chapter  13
17 Pages

Energy and climate

During daylight, a growing plant is warmed by energy in sunlight. At night, the plant will cool, because heat flows spontaneously from a warm object-the plant-to a cooler one-the air surrounding the plant. The plant loses heat by convection and by radiation. An energy balance equation applies to this plant, just as to any other system:


Here, EIN is the energy provided by sunlight, and EOUT is the energy by convection and radiation. A plant in a greenhouse will also be warmed by the energy in

sunlight. The sun emits energy in many regions of the electromagnetic spectrum. Much of the energy received on the Earth is in the visible region of the spectrum. Ordinary glass is, of course, transparent to visible light; it would be much less useful to us if it weren’t transparent. Energy in the sun’s light helps to warm the contents of the greenhouse. When daylight hours are over, the plant will cool. In this case, though, two factors intervene to retard the cooling process. First, the roof of the greenhouse helps to trap

convection currents of warm air, and keep them inside the greenhouse. Second, and more importantly, the glass helps trap infrared radiation. Any object hotter than its surroundings will attempt to come to

some equilibrium temperature by transferring heat to those surroundings. The region of the spectrum in which a hot object radiates depends upon its temperature. Some objects radiate heat in the visible region, e.g., the heating coil on an electric stove set on ‘high.’ We can see this, and speak of such an object as being ‘red hot.’ Objects only slightly warmer than their local environment do not radiate in the visible region, but instead radiate in the lower energy (longer wavelength) infrared region of the spectrum. The essence of operation of a greenhouse is that, while ordinary glass is transparent in the visible, it is nearly opaque in the infrared. Radiated heat is trapped inside the greenhouse. In a real greenhouse, convection also helps retain heat inside because the roof keeps currents of warm air from rising out of the greenhouse. The energy balance equation also applies to the system of plant plus greenhouse:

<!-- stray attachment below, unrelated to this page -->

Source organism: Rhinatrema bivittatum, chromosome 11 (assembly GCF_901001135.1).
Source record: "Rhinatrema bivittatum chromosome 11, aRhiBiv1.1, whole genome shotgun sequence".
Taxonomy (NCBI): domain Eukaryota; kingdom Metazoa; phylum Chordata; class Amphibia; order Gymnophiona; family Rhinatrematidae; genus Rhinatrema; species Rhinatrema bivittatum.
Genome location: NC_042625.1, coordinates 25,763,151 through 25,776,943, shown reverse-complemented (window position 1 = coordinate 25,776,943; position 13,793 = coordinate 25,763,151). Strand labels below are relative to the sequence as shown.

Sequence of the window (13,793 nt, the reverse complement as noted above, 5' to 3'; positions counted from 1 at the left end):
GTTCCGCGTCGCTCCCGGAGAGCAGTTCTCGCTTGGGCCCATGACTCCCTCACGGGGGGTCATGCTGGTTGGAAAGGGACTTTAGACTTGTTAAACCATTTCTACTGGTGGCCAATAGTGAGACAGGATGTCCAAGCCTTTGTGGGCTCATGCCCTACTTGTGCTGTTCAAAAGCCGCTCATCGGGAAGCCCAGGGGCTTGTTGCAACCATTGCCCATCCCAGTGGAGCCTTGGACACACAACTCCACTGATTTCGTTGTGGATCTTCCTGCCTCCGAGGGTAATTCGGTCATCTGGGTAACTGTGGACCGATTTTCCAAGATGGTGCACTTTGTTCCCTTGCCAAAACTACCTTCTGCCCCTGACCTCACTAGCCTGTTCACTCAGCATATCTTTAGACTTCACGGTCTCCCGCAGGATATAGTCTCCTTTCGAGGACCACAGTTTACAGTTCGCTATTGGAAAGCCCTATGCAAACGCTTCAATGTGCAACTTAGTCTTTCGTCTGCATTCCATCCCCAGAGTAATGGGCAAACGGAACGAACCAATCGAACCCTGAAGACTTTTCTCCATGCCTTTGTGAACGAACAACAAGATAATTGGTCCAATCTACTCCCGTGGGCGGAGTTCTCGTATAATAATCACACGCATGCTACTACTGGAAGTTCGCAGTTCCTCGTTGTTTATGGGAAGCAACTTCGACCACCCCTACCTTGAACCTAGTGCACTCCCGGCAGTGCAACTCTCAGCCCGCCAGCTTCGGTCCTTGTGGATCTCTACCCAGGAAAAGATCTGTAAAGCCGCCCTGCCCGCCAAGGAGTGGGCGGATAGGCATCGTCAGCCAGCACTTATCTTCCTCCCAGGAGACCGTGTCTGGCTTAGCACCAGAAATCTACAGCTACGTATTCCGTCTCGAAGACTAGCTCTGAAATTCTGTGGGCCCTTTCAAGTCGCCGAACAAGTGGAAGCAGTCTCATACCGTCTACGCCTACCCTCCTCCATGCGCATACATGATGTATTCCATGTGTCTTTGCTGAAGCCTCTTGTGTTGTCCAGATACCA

E 0 IN – E

0 OUT = E

Here the ‘prime’ signs (0) only signal that we’re writing the equation for a different system. The energy coming in is the same in both systems; it’s the energy

in sunlight. But, E 0 OUT is smaller than EOUT, because some of

the heat has been trapped in the greenhouse by its roof and by the glass being opaque to infrared radiation. If the energy coming in is the same in both cases, but the energy going out has decreased for the greenhouse, then inevitably E

0 STORED must be larger than

ESTORED. Therefore, energy stored in the greenhouse is larger than the energy stored in the plant not in the greenhouse. The observable effect of the larger value of ESTORED for the

greenhouse relative to the plant outside is that the greenhouse is warmer. More energy is stored as heat. We sometimes do greenhouse experiments ourselves. Almost everyone has left a car parked in direct sunlight on a hot summer day with all the windows up. After several hours, the interior of the car becomes hot enough to be painful to touch. The car’s roof and windows trap much of the

heat provided by the sun, by limiting heat loss via convection and infrared radiation, and the temperature inside soars. The ability of the greenhouse to maintain an artificially warm temperature inside is why we build greenhouses in the first place-to provide an environment for growing fresh flowers, fruits, or vegetables in the winter, or, in regions of cool climates, for growing plants that normally require much warmer climates. The sun’s energy reaching the surface of the planet is mostly in

the visible and infrared regions of the spectrum. This radiation is absorbed by the Earth, warming the continents and oceans. The average temperature of the planet, about 15°C, is much higher than the –270°C of outer space. Consequently, the Earth will try to transfer heat spontaneously to the frigid surroundings of outer space. Our atmosphere, like glass, is transparent to visible radiation.